APH News & Press

AFB’s Prestigious M.C. Migel Memorial Library is Moving to the American Printing House for the Blind

NEW YORK (August 26, 2009)–The M.C. Migel Library of the American Foundation for the Blind (AFB), one of the largest and most important research collections on the non-medical aspects of blindness and visual impairment in the world, will be moving to the American Printing House for the Blind (APH)–the world’s largest provider of accessible educational and daily living products, with over 150 years of service. APH was one of several organizations that applied for the collection when AFB decided to move it to another venue that could continue to make it widely available to students and professionals in the field of blindness.

"We selected APH to house the Migel Library because it is a repository of knowledge and is committed to preserving and expanding its book collection," said Carl R. Augusto, President & CEO at AFB. "With APH’s popular annual meeting and its connection to a number of university prep programs, we are confident these important books will continue to educate people in our field for years to come."

"We are pleased to continue AFB’s legacy of collecting significant materials for the benefit of the field of blindness," said Dr. Tuck Tinsley, President of APH. "APH is committed to providing information to educators, administrators, and students across the nation. The Migel Library will enhance and complement other collections at APH, which include the Barr Library, APH Museum collection, Braille Authority of North America Archives, AER Warren Bledsoe Orientation and Mobility Archives, and several online data bases."

For over 75 years, the M.C. Migel Memorial Library has been providing scholars, researchers, practitioners, students, and consumers with a centralized source of materials related to blindness and visual impairment. The Migel Library collection contains items on aging, orientation and mobility, education, employment, and rehabilitation. It also includes a collection of items relating to deaf-blindness, fictional titles that feature blind or visually impaired characters, books on Helen Keller, children’s books that touch on blindness and visual impairment, and many important AFB publications dating back to the 1920s. The Library contains approximately 40,000 volumes in its holdings, including a number of current titles and many out-of-print and historic titles. The Migel Rare Books Collection, which serves as a political, social, and educational chronicle of blindness in western civilization in the latter part of the 2nd millennium, will remain at AFB along with the Helen Keller Archives, the AFB and Talking Book Archives, and the Bertrand Lowenfeld and Josephine L. Taylor Archives.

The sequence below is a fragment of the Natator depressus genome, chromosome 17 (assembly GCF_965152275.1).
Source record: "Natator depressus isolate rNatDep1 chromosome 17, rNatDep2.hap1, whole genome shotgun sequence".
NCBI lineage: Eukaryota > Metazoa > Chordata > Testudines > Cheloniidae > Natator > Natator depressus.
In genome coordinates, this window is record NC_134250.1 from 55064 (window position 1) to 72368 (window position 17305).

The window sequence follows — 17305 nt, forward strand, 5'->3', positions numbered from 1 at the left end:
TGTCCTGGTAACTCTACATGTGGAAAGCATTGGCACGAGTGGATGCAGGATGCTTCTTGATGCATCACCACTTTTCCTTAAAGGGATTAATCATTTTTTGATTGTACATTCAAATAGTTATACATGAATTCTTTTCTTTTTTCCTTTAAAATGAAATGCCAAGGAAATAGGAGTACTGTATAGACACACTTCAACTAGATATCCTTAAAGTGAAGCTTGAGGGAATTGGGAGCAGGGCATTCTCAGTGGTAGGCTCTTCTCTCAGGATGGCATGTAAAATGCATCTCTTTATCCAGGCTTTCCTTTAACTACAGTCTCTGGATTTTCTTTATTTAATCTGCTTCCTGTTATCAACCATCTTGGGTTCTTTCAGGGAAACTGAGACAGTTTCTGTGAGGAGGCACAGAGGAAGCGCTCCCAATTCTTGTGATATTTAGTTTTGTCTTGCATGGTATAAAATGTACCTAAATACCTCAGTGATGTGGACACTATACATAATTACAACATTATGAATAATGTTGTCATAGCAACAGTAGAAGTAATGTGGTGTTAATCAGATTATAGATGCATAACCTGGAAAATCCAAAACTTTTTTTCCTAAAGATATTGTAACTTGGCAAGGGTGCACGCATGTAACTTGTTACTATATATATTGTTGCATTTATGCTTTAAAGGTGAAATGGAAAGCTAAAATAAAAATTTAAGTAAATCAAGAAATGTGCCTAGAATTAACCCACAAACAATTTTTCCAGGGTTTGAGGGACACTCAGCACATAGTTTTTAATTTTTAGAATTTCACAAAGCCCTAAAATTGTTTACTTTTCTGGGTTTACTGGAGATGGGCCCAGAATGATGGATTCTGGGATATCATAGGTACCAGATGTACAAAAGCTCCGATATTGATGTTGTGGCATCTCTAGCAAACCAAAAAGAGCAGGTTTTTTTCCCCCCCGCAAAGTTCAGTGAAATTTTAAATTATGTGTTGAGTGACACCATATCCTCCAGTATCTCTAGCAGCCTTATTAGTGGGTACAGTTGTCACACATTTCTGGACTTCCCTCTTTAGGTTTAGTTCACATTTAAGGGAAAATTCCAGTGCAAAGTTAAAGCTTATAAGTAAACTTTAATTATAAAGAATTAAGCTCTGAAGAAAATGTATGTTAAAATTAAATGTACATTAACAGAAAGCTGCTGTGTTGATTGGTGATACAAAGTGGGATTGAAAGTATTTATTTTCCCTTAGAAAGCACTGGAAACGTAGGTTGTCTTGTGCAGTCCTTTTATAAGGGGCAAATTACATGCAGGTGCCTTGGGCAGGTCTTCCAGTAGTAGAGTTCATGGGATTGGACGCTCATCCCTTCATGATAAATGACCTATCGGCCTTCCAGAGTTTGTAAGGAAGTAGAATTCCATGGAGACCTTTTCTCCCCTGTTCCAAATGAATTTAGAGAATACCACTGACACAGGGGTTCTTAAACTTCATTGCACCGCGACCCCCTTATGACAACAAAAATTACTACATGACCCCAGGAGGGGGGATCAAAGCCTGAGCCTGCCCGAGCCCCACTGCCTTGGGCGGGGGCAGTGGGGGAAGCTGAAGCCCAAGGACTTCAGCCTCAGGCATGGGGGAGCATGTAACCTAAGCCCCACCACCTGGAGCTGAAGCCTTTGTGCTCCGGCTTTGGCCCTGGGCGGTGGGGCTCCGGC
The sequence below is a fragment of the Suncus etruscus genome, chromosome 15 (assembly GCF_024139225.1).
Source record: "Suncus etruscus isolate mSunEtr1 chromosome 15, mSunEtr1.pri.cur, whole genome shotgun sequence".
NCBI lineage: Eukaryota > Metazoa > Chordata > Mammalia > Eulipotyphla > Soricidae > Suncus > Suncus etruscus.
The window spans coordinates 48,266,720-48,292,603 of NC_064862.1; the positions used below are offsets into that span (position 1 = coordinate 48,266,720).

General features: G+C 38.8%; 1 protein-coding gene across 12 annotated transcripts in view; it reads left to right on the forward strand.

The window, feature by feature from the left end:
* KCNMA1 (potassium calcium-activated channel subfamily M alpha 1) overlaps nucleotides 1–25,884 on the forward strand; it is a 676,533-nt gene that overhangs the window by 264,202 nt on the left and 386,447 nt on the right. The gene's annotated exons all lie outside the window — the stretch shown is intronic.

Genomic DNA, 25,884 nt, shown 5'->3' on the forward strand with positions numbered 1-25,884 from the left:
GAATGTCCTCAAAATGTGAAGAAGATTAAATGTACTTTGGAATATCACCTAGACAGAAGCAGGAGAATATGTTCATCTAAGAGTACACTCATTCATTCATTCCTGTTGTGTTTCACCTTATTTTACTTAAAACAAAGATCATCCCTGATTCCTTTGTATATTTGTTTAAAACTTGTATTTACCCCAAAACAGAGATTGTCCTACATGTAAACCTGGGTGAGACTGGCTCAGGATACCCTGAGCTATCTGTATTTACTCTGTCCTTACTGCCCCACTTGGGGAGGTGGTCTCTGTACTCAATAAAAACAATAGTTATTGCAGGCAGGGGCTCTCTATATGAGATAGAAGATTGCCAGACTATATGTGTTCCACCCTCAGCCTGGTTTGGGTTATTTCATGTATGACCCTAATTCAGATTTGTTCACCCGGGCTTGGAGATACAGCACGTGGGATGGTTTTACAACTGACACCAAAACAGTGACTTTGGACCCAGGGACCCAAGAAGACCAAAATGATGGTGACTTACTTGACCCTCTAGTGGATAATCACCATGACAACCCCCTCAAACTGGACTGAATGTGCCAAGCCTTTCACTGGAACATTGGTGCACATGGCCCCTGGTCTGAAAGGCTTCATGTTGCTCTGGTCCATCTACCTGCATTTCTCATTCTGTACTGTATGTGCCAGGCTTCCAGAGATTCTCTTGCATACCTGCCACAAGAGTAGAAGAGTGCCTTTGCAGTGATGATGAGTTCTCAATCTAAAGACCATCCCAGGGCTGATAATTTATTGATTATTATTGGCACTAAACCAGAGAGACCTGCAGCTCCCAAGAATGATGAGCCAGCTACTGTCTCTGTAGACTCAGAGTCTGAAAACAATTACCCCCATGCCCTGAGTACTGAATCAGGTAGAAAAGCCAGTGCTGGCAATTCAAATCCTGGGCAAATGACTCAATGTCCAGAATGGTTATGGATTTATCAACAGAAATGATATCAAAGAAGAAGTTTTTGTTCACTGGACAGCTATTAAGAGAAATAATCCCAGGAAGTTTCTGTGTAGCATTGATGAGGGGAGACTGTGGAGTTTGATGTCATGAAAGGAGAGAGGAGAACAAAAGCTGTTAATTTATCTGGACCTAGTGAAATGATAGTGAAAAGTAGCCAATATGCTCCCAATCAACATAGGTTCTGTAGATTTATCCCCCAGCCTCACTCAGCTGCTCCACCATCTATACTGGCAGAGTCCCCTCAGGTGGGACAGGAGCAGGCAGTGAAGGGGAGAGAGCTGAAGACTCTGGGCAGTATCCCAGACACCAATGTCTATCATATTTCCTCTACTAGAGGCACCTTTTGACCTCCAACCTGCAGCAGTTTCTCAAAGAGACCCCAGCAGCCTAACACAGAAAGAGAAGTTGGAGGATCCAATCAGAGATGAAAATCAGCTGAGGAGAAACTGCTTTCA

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About the American Foundation for the Blind

The American Foundation for the Blind (AFB) is a national nonprofit that expands possibilities for people with vision loss. AFB’s priorities include broadening access to technology; elevating the quality of information and tools for the professionals who serve people with vision loss; and promoting independent and healthy living for people with vision loss by providing them and their families with relevant and timely resources. AFB is also proud to house the Helen Keller Archives and honor the more than forty years that Helen Keller worked tirelessly with AFB.

About the American Printing House for the Blind

The American Printing House for the Blind, founded in 1858, is the oldest organization of its kind in the United States and the world’s largest not-for-profit company that creates educational, workplace, and life-style products for blind and visually impaired people.

APH’s mission is to promote independence of blind and visually impaired persons by providing specialized materials, products, and services needed for education and life. It is home to several national resources, including the APH Louis database, which contains information on more than 200,000 textbook titles in accessible formats for K-12 students, as well as some titles on the post-secondary levels, the Hall of Fame for Leaders and Legends in the Field of Blindness, and the Museum of the American Printing House for the Blind, which presents the international history of blindness education.

Contact:

Adrianna Montague-Gray
AFB Communications
212-502-7675

Roberta Williams
APH Communications
502-899-2357

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